Misunderstanding. This is not the film of specified.Russell Wilson’s five defeats against the Seahawks, but the film of specified.the Rams, who have pressured Wilson throughout his career. Abby Parr/Getty Images.
Was Wilson’s pass defense problematic?
He was shut out 394 times in 114 regular season games. According to ESPN Stats & Information, this is the most number of seasons a player has played since the AFL-NFL merger in 1970. Randall Cunningham was second with 366.
Wilson, who has never missed a game, finished six consecutive seasons in the top five of the sack. According to Elias’ Sports Bureau, it is the second longest streak since the merger.
His 47 sacks in 2020 rank third in the NFL. That doesn’t include the five sacks he suffered in Seattle’s playoff loss against the Rams, which pressured him to give up 50 percent of his spots. Including the playoffs, Wilson was shut down just over four times per game against the Rams, compared to 2.6 times per game against all other teams.
Doesn’t Wilson’s style of play lead to a few sacks?
Yes, his jamming is a double-edged sword, often leading to great plays, but sometimes leading to sacks that he could have avoided if he had thrown the ball earlier and/or thrown it away.
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The Seahawks were fifth in sacks last season (48) and ranked ninth in ESPN’s Block Passage Gain Rate (61.9 percent), which measures how often linemen sustain their blocks for 2.5 seconds or more. Seattle ranks eighth in PBWR since 2017 (59.2 percent), suggesting that some of Wilson’s sacks depend on his tendency to lengthen the game.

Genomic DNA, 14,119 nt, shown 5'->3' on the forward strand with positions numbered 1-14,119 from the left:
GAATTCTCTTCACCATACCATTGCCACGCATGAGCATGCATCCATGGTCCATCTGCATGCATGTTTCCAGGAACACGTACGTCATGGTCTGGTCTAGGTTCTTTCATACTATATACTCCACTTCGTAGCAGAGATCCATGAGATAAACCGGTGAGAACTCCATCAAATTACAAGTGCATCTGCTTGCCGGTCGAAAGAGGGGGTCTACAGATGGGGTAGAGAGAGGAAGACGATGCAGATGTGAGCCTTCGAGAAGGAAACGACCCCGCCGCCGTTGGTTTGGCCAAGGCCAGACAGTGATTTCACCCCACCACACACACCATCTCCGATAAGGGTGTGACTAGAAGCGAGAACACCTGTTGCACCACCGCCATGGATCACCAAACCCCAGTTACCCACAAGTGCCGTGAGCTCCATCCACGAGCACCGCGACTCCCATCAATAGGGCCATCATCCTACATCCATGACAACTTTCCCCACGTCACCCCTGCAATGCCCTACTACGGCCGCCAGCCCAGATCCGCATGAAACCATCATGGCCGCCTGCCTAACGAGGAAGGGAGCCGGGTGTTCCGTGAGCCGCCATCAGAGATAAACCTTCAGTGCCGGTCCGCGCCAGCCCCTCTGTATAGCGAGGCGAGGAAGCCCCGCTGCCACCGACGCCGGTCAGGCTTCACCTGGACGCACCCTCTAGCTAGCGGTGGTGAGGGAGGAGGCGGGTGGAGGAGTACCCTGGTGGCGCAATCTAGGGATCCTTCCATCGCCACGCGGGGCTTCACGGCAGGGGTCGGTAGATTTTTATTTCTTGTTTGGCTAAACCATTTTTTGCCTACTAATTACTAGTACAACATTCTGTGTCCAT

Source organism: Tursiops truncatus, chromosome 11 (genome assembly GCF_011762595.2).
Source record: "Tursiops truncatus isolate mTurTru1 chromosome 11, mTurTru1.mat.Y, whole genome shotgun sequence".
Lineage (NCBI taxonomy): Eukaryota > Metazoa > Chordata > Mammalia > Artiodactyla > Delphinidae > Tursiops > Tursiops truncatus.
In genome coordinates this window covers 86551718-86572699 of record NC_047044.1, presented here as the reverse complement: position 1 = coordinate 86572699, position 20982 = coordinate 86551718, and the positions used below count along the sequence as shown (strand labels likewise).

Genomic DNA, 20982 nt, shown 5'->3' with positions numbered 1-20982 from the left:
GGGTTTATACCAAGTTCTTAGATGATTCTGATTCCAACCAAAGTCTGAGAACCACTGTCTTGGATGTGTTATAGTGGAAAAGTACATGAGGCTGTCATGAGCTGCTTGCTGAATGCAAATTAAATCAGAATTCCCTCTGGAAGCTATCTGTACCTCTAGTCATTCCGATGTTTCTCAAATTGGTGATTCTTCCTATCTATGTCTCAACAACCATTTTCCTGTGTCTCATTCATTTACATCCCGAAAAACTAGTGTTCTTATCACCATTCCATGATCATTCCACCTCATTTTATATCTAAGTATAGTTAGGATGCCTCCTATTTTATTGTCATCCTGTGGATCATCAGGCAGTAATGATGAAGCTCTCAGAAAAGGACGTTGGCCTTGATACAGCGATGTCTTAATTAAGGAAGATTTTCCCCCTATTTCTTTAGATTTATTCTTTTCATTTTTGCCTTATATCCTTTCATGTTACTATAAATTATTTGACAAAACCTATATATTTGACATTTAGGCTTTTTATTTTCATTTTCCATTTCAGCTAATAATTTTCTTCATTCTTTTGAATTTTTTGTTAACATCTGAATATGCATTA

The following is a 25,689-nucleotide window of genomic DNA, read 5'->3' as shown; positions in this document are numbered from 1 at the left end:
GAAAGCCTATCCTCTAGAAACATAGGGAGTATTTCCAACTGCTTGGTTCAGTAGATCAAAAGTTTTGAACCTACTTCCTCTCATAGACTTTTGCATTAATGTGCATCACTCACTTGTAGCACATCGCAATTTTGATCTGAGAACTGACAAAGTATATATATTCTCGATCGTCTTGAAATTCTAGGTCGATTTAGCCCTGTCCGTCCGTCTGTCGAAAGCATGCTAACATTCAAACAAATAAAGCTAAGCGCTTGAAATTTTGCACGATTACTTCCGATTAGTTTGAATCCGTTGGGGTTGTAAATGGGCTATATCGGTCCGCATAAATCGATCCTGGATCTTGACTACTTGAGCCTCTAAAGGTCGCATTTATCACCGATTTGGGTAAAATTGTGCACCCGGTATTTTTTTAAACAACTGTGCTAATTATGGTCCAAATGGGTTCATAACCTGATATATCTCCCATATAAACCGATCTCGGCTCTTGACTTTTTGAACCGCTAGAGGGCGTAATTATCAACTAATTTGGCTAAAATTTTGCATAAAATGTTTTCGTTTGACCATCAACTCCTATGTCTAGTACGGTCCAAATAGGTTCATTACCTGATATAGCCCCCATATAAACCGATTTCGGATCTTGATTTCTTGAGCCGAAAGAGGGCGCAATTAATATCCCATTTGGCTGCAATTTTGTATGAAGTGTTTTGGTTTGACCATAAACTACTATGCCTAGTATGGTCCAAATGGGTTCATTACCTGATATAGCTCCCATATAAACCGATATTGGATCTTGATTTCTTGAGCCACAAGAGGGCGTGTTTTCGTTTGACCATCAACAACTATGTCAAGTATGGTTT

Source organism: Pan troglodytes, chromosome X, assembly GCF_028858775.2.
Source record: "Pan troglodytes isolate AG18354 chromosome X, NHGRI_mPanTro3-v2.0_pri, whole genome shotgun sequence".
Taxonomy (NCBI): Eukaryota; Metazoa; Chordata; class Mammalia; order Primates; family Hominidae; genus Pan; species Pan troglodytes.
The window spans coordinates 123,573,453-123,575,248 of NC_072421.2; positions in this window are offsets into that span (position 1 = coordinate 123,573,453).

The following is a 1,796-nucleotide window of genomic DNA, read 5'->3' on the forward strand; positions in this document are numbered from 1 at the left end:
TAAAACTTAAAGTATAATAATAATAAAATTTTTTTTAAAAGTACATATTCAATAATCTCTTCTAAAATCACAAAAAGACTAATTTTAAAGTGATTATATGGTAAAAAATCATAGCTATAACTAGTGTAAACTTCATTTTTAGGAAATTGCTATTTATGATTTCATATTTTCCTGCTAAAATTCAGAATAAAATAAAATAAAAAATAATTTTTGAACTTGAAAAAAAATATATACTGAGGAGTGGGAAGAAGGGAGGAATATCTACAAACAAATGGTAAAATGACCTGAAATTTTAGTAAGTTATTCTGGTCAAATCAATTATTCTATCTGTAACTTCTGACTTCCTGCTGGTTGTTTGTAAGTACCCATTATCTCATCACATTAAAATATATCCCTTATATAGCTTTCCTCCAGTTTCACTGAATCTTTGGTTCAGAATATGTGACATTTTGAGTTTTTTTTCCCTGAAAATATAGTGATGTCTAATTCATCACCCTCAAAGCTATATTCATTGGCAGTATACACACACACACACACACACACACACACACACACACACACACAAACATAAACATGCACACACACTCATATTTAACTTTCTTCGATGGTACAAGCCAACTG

Wilson recognized him last week. Pete Carroll, the Seahawks’ coach, pointed out that part of the problem in the Wild Card loss, saying, “I just wish the ball had come out faster. I wish Russ had played the ball out quicker when he had the chance, and when he didn’t, I wish he had had more chances to play the ball out quicker.
What was the Seahawks’ approach with their offensive line?
They spent a lot on recruiting for the position, but not a lot of money.
Since the arrival of Carroll and General Manager John Schneider in 2010, Seattle has recruited 17 offensive linemen. This does not include three converted defensive tackles, one of which was J. R. Sweezy. Eight of the 17 were taken in the first three rounds, finishing second.
The problem is the absence of these picks (Jermaine Ifedi, Reese Odhiambo), and most of them (Russell Okung, James Carpenter) have not been re-signed. Justin Britt remains the only one of these 20 to have signed an extension with Seattle. During this period, they spent the seventh most ($237.4 million) on offensive line personnel, according to ESPN’s list management system. Since 2016, when the first of Wilson’s two mega-lines began, the Seahawks have ranked last in O-line spending at 13.8 percent (league average: 18.53 percent).
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Mina Kimes responds to Russell Wilson’s frustration at being hit too hard.